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There is possibly a huge literature on the subject but I am a newcomer on analytic representations and my need is rather specific. I simplify it below.

Let $A,B$ be two symbols (standing for annihilation and creation) and set $$ H_\mathbb{C}:=\frac{\mathbb{C}<A,B>}{<[A,B]-1>}=<A,B;[A,B]=1>_{\mathbb{C}-AAU} $$ where $\mathbb{C}<A,B>$ is the free (associative with unity i.e. AAU) algebra and $<[A,B]-1>$ the two sided ideal generated by $[A,B]-1$ (known as Heisenberg or Heisenberg-Weyl - one dimensional - algebra). My question is the following

Are there faithful and handy representations of $H_\mathbb{C}$ which allow the computation of one-parameter groups of its elements ?

The answers can be positive or even non-go theorems (see remarks below).

Remarks : (a) There are lots of variants of Fock spaces to represent faithfully $H_\mathbb{C}$, one of them is the Bargmann-Fock representation ($A=\frac{d}{dz},\ B=z$) which acts on : polynomials, series, entire functions (Hardy space $\mathcal{H}(\mathbb{C})$). The one on entire function allows for computation of the displacement operator as a one-parameter group through $$ e^{t\frac{d}{dz}}[f](z)=f(z+t) $$
the series converges for the topology of compact convergence on $\mathcal{H}(\mathbb{C})$.

(b) An easy non-go theorem is the following :

Theorem There exists no representation of $H_\mathbb{C}$ in a Banach algebra and hence in m-convex Fréchet algebras, the latter being projective limits of the former.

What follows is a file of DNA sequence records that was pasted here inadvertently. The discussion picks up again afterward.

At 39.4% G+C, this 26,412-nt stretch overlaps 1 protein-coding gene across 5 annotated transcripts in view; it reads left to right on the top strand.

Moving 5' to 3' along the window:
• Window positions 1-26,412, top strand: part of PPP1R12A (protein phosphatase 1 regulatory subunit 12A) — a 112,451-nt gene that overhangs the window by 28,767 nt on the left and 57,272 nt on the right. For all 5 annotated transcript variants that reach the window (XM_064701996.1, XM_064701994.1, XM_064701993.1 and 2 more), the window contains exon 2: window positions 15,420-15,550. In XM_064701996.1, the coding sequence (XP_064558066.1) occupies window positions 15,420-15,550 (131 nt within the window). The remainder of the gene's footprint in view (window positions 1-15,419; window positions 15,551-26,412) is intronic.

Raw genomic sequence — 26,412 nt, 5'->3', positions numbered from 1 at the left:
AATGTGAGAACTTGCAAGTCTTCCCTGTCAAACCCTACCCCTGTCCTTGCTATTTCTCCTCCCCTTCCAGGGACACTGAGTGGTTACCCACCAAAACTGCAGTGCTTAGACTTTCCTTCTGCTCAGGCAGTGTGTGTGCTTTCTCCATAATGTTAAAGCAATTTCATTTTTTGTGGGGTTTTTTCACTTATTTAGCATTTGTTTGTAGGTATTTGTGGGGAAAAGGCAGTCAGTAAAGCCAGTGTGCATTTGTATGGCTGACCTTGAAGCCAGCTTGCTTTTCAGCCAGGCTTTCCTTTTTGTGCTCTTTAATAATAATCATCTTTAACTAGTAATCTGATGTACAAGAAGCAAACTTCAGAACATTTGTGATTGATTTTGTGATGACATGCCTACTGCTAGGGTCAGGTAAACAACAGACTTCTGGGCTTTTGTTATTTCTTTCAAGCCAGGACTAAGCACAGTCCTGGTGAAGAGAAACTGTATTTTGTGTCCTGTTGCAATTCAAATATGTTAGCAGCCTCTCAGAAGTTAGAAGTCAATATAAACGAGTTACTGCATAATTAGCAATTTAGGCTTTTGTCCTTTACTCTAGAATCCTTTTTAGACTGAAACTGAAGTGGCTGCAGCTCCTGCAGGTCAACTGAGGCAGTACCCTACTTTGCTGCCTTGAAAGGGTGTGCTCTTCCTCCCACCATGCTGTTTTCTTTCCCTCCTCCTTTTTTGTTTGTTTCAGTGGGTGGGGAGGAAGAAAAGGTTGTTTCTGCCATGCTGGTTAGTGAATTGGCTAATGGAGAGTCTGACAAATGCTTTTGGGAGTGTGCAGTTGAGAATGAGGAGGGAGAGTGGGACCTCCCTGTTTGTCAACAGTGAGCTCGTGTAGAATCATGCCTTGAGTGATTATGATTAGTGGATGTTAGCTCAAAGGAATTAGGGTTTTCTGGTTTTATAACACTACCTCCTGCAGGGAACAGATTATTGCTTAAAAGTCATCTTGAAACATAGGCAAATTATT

In particular, this proves that, although the space $H_\mathbb{C}=C^\omega(\mathbb{C},\mathbb{C})$ (the space of complex entire functions) can be endowed with the structure of a m-convex Fréchet algebra (the standard topology of compact convergence), the algebra of its continuous operators $\mathcal{L}(C^\omega(\mathbb{C},\mathbb{C}))$ admits no such structure.

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    $\begingroup$ Would the Stone-von Neumann uniqueness theorem or any other result guaranteeing the uiniqueness of the Fock representation -up to unitary equivalence- qualify for such a non-go theorem? $\endgroup$ – Konstantinos Kanakoglou Jul 9 '17 at 16:43
  • $\begingroup$ In order to be more specific, are you mainly interested in representations of the "integrated" forms of the Heisenberg-Weyl generators (i.e. their exponentials) or are you more interested in the representations of the Weyl algebra itself? $\endgroup$ – Konstantinos Kanakoglou Jul 9 '17 at 16:47
  • $\begingroup$ @KonstantinosKanakoglou [ qualify for such a non-go theorem?]---> Yes of course, because I am in search of knowing the possibility (or not) of representations of together Heisenberg-Weyl generators and their exponentials. $\endgroup$ – Duchamp Gérard H. E. Jul 9 '17 at 17:03
  • $\begingroup$ Duchamp, I have added one more tag. I think it is relevant. If however you disagree, feel free to retag. $\endgroup$ – Konstantinos Kanakoglou Jul 16 '17 at 16:04
  • $\begingroup$ @KonstantinosKanakoglou No this is OK. $\endgroup$ – Duchamp Gérard H. E. Jul 16 '17 at 16:32
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The Heisenberg-Weyl algebra or the Weyl algebra or the algebra of the Canonical Commutation Relations (CCR) is generated by the $p,q$ generators subject to the relation $$ [q, p] = i \hbar I \ \ \ \ \ \ \ \ \ \ \ \ \ \ \ \ \ \ \ \ \ \ \ \ \ \ \ \ (1) $$ This is isomporphic to the algebra of the OP under the "change of base": $$ A=\frac{1}{\sqrt{2}}(q-ip), \ \ \ \ B=\frac{1}{\sqrt{2}}(q+ip) $$